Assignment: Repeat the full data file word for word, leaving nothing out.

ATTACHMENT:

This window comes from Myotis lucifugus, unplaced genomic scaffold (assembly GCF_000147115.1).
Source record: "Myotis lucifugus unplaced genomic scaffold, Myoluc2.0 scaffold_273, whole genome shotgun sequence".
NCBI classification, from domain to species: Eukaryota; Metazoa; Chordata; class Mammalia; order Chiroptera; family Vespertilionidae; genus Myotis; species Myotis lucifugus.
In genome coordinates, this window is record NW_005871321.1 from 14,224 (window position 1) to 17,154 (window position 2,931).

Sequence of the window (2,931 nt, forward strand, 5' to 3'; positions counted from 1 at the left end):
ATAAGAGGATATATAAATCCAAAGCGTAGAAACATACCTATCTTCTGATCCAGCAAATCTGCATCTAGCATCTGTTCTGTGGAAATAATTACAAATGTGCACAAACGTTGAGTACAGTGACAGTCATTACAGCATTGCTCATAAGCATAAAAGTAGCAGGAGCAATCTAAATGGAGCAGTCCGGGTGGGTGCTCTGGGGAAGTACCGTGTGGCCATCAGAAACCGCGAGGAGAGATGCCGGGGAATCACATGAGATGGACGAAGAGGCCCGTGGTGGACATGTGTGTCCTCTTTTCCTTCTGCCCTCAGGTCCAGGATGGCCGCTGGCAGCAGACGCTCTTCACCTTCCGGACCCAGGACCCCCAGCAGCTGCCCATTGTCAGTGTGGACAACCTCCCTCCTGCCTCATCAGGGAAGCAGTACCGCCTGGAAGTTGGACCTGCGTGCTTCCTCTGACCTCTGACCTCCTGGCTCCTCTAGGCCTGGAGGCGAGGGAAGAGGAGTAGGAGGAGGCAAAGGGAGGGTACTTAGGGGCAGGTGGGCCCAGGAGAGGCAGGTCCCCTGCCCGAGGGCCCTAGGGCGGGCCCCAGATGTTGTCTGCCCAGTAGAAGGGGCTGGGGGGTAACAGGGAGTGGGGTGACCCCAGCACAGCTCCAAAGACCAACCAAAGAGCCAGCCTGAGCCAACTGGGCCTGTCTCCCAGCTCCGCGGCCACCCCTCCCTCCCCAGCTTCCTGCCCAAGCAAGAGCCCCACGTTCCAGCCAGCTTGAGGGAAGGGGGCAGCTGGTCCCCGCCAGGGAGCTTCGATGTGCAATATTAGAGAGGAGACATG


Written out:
This window comes from Myotis lucifugus, unplaced genomic scaffold (assembly GCF_000147115.1).
Source record: "Myotis lucifugus unplaced genomic scaffold, Myoluc2.0 scaffold_273, whole genome shotgun sequence".
NCBI classification, from domain to species: Eukaryota; Metazoa; Chordata; class Mammalia; order Chiroptera; family Vespertilionidae; genus Myotis; species Myotis lucifugus.
In genome coordinates, this window is record NW_005871321.1 from 14,224 (window position 1) to 17,154 (window position 2,931).

Sequence of the window (2,931 nt, forward strand, 5' to 3'; positions counted from 1 at the left end):
ATAAGAGGATATATAAATCCAAAGCGTAGAAACATACCTATCTTCTGATCCAGCAAATCTGCATCTAGCATCTGTTCTGTGGAAATAATTACAAATGTGCACAAACGTTGAGTACAGTGACAGTCATTACAGCATTGCTCATAAGCATAAAAGTAGCAGGAGCAATCTAAATGGAGCAGTCCGGGTGGGTGCTCTGGGGAAGTACCGTGTGGCCATCAGAAACCGCGAGGAGAGATGCCGGGGAATCACATGAGATGGACGAAGAGGCCCGTGGTGGACATGTGTGTCCTCTTTTCCTTCTGCCCTCAGGTCCAGGATGGCCGCTGGCAGCAGACGCTCTTCACCTTCCGGACCCAGGACCCCCAGCAGCTGCCCATTGTCAGTGTGGACAACCTCCCTCCTGCCTCATCAGGGAAGCAGTACCGCCTGGAAGTTGGACCTGCGTGCTTCCTCTGACCTCTGACCTCCTGGCTCCTCTAGGCCTGGAGGCGAGGGAAGAGGAGTAGGAGGAGGCAAAGGGAGGGTACTTAGGGGCAGGTGGGCCCAGGAGAGGCAGGTCCCCTGCCCGAGGGCCCTAGGGCGGGCCCCAGATGTTGTCTGCCCAGTAGAAGGGGCTGGGGGGTAACAGGGAGTGGGGTGACCCCAGCACAGCTCCAAAGACCAACCAAAGAGCCAGCCTGAGCCAACTGGGCCTGTCTCCCAGCTCCGCGGCCACCCCTCCCTCCCCAGCTTCCTGCCCAAGCAAGAGCCCCACGTTCCAGCCAGCTTGAGGGAAGGGGGCAGCTGGTCCCCGCCAGGGAGCTTCGATGTGCAATATTAGAGAGGAGACATG